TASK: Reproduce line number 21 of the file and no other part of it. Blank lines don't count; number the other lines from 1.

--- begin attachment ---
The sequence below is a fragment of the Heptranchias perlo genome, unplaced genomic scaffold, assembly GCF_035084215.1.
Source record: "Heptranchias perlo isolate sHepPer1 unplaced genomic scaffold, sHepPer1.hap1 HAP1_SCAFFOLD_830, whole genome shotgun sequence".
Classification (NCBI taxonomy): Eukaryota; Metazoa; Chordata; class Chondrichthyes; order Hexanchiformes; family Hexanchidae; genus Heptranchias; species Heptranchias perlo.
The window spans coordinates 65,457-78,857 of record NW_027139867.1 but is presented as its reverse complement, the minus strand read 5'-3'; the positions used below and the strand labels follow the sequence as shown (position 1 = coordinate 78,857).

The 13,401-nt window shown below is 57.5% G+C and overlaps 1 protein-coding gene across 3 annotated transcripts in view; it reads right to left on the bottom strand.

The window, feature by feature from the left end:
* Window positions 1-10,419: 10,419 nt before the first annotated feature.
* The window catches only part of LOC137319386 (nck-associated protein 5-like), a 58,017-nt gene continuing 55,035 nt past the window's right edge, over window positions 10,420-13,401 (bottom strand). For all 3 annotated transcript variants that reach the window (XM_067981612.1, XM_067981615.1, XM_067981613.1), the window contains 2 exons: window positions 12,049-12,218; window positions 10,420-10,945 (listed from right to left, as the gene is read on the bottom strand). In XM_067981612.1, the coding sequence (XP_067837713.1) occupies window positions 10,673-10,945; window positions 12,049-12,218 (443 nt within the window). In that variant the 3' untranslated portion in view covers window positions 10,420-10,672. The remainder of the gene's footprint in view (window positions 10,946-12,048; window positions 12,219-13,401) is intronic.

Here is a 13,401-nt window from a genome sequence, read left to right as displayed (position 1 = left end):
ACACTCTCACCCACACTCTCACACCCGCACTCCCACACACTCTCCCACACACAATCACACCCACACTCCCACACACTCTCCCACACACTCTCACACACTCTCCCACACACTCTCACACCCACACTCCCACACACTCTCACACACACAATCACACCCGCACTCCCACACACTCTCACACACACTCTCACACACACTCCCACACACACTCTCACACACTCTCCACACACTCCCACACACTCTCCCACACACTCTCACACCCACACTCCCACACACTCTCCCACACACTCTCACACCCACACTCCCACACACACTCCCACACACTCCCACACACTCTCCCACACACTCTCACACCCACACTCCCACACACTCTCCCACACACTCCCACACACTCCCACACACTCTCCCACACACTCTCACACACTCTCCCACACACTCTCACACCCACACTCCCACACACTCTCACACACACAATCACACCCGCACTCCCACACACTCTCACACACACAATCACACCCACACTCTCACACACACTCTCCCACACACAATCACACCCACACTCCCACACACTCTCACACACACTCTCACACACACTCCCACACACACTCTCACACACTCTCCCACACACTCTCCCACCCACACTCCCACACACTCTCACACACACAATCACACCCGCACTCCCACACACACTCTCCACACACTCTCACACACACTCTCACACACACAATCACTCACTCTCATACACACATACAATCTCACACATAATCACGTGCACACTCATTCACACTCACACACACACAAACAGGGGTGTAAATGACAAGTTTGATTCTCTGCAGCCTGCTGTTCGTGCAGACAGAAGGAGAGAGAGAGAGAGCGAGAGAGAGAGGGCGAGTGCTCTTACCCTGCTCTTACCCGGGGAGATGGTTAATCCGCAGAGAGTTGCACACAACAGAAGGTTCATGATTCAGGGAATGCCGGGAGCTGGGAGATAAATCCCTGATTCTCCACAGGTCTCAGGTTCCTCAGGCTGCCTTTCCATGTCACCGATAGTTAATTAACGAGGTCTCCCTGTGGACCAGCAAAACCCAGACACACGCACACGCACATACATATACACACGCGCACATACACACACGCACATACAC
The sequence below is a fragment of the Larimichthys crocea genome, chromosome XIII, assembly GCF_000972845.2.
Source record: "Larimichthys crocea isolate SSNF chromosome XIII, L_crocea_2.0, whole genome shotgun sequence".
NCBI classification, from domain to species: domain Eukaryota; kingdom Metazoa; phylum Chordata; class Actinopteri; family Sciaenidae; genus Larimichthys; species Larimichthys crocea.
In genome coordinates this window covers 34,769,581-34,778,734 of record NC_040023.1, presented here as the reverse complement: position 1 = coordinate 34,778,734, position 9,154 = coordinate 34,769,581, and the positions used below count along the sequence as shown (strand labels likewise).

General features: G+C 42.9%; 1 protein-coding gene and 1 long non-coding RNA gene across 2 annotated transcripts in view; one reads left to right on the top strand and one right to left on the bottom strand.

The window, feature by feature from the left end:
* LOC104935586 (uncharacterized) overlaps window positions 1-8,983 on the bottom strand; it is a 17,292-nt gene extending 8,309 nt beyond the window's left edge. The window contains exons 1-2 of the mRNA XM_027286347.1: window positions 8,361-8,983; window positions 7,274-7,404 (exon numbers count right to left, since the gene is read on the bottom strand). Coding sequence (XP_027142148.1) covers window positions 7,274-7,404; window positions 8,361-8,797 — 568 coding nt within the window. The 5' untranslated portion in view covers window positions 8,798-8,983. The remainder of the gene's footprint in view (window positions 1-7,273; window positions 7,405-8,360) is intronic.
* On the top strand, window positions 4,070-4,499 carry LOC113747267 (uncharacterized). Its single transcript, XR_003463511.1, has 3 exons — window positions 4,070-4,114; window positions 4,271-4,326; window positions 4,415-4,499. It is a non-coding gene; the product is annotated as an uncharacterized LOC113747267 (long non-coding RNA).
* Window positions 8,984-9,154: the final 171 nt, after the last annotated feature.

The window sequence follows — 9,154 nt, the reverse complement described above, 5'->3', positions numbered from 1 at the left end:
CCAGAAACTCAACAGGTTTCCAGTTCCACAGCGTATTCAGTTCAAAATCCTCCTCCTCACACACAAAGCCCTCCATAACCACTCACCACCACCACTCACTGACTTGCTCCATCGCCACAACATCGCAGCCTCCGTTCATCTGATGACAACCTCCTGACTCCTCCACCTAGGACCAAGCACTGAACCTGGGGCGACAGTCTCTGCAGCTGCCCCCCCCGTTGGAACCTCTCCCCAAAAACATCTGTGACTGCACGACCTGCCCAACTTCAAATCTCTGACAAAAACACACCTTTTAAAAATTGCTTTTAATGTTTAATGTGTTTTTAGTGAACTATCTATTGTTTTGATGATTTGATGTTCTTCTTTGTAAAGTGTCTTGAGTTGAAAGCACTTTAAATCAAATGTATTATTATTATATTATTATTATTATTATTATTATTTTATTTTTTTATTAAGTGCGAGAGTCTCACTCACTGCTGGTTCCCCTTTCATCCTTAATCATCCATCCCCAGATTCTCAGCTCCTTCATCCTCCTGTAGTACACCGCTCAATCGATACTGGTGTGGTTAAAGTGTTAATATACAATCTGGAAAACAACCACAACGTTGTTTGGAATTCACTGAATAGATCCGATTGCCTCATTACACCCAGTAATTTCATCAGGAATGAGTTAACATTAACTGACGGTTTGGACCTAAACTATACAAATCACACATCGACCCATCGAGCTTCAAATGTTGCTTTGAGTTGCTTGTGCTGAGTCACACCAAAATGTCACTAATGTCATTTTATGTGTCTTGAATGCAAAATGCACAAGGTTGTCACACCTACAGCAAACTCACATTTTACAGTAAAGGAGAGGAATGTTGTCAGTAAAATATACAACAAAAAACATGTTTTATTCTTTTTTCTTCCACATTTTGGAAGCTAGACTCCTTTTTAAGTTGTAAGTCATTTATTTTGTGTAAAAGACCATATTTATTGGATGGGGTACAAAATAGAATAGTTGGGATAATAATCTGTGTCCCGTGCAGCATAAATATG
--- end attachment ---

CCAGAAACTCAACAGGTTTCCAGTTCCACAGCGTATTCAGTTCAAAATCCTCCTCCTCACACACAAAGCCCTCCATAACCACTCACCACCACCACTCACTGACTTGCTCCATCGCCACAACATCGCAGCCTCCGTTCATCTGATGACAACCTCCTGACTCCTCCACCTAGGACCAAGCACTGAACCTGGGGCGACAGTCTCTGCAGCTGCCCCCCCCGTTGGAACCTCTCCCCAAAAACATCTGTGACTGCACGACCTGCCCAACTTCAAATCTCTGACAAAAACACACCTTTTAAAAATTGCTTTTAATGTTTAATGTGTTTTTAGTGAACTATCTATTGTTTTGATGATTTGATGTTCTTCTTTGTAAAGTGTCTTGAGTTGAAAGCACTTTAAATCAAATGTATTATTATTATATTATTATTATTATTATTATTATTTTATTTTTTTATTAAGTGCGAGAGTCTCACTCACTGCTGGTTCCCCTTTCATCCTTAATCATCCATCCCCAGATTCTCAGCTCCTTCATCCTCCTGTAGTACACCGCTCAATCGATACTGGTGTGGTTAAAGTGTTAATATACAATCTGGAAAACAACCACAACGTTGTTTGGAATTCACTGAATAGATCCGATTGCCTCATTACACCCAGTAATTTCATCAGGAATGAGTTAACATTAACTGACGGTTTGGACCTAAACTATACAAATCACACATCGACCCATCGAGCTTCAAATGTTGCTTTGAGTTGCTTGTGCTGAGTCACACCAAAATGTCACTAATGTCATTTTATGTGTCTTGAATGCAAAATGCACAAGGTTGTCACACCTACAGCAAACTCACATTTTACAGTAAAGGAGAGGAATGTTGTCAGTAAAATATACAACAAAAAACATGTTTTATTCTTTTTTCTTCCACATTTTGGAAGCTAGACTCCTTTTTAAGTTGTAAGTCATTTATTTTGTGTAAAAGACCATATTTATTGGATGGGGTACAAAATAGAATAGTTGGGATAATAATCTGTGTCCCGTGCAGCATAAATATG